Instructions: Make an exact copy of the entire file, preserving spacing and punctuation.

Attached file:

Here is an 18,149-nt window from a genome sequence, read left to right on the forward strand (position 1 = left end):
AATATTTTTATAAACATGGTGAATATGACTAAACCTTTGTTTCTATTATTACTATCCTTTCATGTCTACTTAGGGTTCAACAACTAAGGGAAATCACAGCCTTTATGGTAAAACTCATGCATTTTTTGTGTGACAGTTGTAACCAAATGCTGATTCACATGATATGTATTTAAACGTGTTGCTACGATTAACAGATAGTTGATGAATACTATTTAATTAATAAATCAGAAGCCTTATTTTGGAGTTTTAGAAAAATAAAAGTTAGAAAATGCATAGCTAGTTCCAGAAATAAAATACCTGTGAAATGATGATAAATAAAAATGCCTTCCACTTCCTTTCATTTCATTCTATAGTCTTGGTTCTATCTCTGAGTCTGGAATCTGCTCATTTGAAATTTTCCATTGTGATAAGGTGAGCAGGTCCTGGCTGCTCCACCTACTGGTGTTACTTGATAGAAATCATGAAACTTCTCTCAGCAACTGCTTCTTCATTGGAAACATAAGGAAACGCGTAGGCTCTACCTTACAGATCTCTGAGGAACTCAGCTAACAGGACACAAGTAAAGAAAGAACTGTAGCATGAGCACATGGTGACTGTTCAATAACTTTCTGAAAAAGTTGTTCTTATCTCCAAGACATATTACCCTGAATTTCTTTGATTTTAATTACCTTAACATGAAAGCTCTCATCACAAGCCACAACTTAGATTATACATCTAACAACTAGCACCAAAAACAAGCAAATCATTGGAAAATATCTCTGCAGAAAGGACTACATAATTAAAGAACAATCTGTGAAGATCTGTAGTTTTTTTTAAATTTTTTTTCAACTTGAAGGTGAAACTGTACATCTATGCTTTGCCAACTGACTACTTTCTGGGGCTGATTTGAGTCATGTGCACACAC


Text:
Here is an 18,149-nt window from a genome sequence, read left to right on the forward strand (position 1 = left end):
AATATTTTTATAAACATGGTGAATATGACTAAACCTTTGTTTCTATTATTACTATCCTTTCATGTCTACTTAGGGTTCAACAACTAAGGGAAATCACAGCCTTTATGGTAAAACTCATGCATTTTTTGTGTGACAGTTGTAACCAAATGCTGATTCACATGATATGTATTTAAACGTGTTGCTACGATTAACAGATAGTTGATGAATACTATTTAATTAATAAATCAGAAGCCTTATTTTGGAGTTTTAGAAAAATAAAAGTTAGAAAATGCATAGCTAGTTCCAGAAATAAAATACCTGTGAAATGATGATAAATAAAAATGCCTTCCACTTCCTTTCATTTCATTCTATAGTCTTGGTTCTATCTCTGAGTCTGGAATCTGCTCATTTGAAATTTTCCATTGTGATAAGGTGAGCAGGTCCTGGCTGCTCCACCTACTGGTGTTACTTGATAGAAATCATGAAACTTCTCTCAGCAACTGCTTCTTCATTGGAAACATAAGGAAACGCGTAGGCTCTACCTTACAGATCTCTGAGGAACTCAGCTAACAGGACACAAGTAAAGAAAGAACTGTAGCATGAGCACATGGTGACTGTTCAATAACTTTCTGAAAAAGTTGTTCTTATCTCCAAGACATATTACCCTGAATTTCTTTGATTTTAATTACCTTAACATGAAAGCTCTCATCACAAGCCACAACTTAGATTATACATCTAACAACTAGCACCAAAAACAAGCAAATCATTGGAAAATATCTCTGCAGAAAGGACTACATAATTAAAGAACAATCTGTGAAGATCTGTAGTTTTTTTTAAATTTTTTTTCAACTTGAAGGTGAAACTGTACATCTATGCTTTGCCAACTGACTACTTTCTGGGGCTGATTTGAGTCATGTGCACACAC